Are all businesswomen heart based, though? I think there's possibly an age factor here. Younger women, and younger people generally, are I think more inclined to be open to this combination of For Profit / For Good, and heart centred leadership. Women my age, some of them had to appear more male, even if they weren't more male inside, to be accepted, even as entrepreneurs. Some of them are my mates, and they don't necessarily have a particularly female style or way of doing things. For myself, you'd have to ask the people around me. I'm pretty driven, which is a very male characteristic. I don't have children, although I guess my cats are sort of like my kids in a way. I noticed that if you have children, you're immediately forced to think about what that means in terms of not just your life, but your team's lives. Women do still tend to bear the bulk of domestic responsibilities, even if they're really successful businesswomen, and that is a bit of a reality check, I think. 

I didn't want children from quite a young age, partly because I know I need nine hours sleep a night, and I knew that I wouldn't be able to do it, and do it well - I wouldn't be able to manage. I'm an obsessive person, so if I hadn't been trying to be CEO, I would’ve been trying to be one of the best horsewomen in the world, or something else. Whatever I chose, I would’ve been going for it. I organized my life around my business goals for a long time, and I still have to remind myself to be more balanced. I've had more holidays recently than I've ever had before, because I wasn't well in 2018, and I know now that I just need to say no to some things, to spend more time recharging, and curb my responsibility gene - that notion that whatever I take on, I've got to fix, I've got to sort, I've got to make right.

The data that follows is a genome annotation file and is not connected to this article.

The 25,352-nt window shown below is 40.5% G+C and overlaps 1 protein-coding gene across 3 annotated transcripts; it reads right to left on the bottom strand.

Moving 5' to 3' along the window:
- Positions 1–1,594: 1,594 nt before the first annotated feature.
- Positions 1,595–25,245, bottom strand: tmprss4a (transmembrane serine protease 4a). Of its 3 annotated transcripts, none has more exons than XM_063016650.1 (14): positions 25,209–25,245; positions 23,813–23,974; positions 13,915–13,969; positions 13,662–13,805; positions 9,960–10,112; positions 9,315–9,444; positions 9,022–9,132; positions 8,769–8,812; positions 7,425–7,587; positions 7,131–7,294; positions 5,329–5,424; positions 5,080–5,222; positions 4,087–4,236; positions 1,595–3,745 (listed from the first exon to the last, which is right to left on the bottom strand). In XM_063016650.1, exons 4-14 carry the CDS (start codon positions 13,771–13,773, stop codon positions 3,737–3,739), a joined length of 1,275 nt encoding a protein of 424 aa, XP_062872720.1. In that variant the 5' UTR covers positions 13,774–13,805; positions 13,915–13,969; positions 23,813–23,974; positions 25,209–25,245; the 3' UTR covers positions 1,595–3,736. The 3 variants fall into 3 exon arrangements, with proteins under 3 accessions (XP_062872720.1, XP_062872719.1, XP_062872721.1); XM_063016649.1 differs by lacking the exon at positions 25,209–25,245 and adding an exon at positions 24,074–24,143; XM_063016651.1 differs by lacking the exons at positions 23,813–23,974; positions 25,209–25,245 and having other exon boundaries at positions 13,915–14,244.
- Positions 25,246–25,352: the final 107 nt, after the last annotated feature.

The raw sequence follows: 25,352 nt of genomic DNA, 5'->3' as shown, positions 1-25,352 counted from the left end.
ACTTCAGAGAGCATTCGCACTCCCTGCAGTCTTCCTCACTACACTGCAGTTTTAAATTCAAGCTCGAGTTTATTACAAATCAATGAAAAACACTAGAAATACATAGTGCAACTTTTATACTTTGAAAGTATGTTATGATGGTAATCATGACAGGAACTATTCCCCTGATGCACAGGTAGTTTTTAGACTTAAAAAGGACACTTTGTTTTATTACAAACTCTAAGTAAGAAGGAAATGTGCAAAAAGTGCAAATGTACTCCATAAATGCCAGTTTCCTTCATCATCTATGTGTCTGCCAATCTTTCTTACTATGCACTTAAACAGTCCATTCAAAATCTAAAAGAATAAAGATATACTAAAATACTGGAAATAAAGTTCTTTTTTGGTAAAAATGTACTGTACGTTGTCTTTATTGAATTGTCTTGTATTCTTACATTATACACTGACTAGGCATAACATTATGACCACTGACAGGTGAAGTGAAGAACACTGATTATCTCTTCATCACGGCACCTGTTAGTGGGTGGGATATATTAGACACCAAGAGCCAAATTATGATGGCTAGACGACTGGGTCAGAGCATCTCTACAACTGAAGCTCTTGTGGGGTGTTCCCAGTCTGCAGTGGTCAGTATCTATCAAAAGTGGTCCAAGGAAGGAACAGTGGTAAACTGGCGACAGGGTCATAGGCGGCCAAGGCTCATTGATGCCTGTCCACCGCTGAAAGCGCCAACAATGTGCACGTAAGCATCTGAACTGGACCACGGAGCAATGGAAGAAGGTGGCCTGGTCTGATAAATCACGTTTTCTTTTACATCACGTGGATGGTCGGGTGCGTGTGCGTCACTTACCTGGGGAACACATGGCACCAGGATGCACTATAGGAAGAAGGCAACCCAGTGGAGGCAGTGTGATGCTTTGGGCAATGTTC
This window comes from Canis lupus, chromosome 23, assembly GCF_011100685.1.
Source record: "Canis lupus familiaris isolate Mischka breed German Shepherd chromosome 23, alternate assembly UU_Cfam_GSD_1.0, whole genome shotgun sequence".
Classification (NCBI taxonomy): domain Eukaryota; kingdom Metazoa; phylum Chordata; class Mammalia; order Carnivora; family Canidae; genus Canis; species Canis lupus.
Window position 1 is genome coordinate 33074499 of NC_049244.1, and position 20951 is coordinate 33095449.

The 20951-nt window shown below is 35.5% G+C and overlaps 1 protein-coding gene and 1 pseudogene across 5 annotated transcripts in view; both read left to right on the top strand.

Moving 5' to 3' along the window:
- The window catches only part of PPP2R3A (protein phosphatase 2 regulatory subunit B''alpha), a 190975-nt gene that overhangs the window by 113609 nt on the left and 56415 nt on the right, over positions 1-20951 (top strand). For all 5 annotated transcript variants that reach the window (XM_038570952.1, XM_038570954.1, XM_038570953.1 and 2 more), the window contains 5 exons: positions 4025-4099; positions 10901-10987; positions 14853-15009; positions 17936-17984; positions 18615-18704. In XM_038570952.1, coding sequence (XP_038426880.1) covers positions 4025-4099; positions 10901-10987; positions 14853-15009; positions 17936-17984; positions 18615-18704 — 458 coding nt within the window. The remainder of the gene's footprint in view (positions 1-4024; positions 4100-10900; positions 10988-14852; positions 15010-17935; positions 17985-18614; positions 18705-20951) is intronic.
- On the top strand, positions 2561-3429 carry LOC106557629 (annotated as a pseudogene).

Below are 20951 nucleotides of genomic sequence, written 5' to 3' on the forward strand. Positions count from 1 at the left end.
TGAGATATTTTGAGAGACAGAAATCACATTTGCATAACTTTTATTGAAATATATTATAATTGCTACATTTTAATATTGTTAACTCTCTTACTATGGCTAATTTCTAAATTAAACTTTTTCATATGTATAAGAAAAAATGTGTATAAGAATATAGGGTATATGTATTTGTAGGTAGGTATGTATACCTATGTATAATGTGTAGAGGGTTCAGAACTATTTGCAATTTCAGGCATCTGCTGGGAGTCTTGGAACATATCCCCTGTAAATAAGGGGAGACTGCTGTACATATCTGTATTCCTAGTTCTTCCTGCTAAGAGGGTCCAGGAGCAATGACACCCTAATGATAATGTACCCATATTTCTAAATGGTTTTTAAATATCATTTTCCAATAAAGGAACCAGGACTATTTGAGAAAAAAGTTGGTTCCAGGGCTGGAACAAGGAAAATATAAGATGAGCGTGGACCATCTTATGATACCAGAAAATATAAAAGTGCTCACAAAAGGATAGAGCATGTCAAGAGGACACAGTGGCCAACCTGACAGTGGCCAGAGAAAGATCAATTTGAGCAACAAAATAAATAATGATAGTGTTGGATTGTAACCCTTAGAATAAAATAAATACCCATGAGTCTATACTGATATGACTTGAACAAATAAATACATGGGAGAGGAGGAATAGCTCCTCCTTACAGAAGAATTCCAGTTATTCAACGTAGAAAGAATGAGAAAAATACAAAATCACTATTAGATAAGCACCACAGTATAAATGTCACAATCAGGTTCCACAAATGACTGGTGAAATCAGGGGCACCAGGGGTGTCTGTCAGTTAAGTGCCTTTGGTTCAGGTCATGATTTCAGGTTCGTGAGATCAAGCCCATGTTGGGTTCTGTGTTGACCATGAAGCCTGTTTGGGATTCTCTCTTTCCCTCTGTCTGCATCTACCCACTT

That responsibility gene is possibly a female trait. I'm the eldest sister, and my management style reflects that. Feminine traits in business didn't show up so much in my generation, because there were so few of us, but now that there's more, and the world is a bit more woke, it's more accepted. Therefore, you see more of it. There is more national conversation about embracing other areas of diversity now, too. Maori language week is a tangible example of this. 

Theresa Gattung. Photos by Fiona Tomlinson


There are different energies for different times, and the energy we're in now is a more collaborative one. Whether it's environmental, or in business, there's a sort of repudiation going on. I believe right now in the world, the heroes are not the wealthiest people. The wealthiest people who are giving half their wealth away, like Bill Gates, are much more admired than wealthy people who are not. And he's not just giving it away. He and Melinda are working really hard to try and eradicate diseases, and she's now focused on the empowerment of women and girls. They are spending their time, their energy, their skills, as well as their money, and that's the newly admired mix, I think – to be successful in your own right, not beholden to any institution, but doing something with your success that benefits all of us. That wasn't the success model of the 80s and 90s, it’s the success model of this century. 

My personal focus is mainly on empowering women and girls. I'm on the global board of World Pulse, which is the biggest women's digital network in the world, amplifying women's voices. It's all around the world, working on whatever issues the women in those countries are trying to campaign on, for example, supporting women who are helping girls to get educated in Pakistan. I'm also a big supporter of Tree Sisters, which supports women in poorer countries to plant trees.